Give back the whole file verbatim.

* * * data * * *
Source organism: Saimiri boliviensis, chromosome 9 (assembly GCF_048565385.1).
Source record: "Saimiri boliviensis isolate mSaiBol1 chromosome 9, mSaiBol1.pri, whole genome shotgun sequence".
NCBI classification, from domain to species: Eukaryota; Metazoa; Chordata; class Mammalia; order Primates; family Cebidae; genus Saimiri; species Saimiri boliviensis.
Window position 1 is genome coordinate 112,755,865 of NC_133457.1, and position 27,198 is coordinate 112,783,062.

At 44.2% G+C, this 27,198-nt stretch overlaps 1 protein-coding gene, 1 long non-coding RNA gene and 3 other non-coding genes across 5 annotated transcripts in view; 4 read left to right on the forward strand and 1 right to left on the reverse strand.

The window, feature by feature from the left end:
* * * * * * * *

Source organism: Saimiri boliviensis, chromosome 9 (assembly GCF_048565385.1).
Source record: "Saimiri boliviensis isolate mSaiBol1 chromosome 9, mSaiBol1.pri, whole genome shotgun sequence".
NCBI classification, from domain to species: Eukaryota; Metazoa; Chordata; class Mammalia; order Primates; family Cebidae; genus Saimiri; species Saimiri boliviensis.
Window position 1 is genome coordinate 112,755,865 of NC_133457.1, and position 27,198 is coordinate 112,783,062.

At 44.2% G+C, this 27,198-nt stretch overlaps 1 protein-coding gene, 1 long non-coding RNA gene and 3 other non-coding genes across 5 annotated transcripts in view; 4 read left to right on the forward strand and 1 right to left on the reverse strand.

The window, feature by feature from the left end: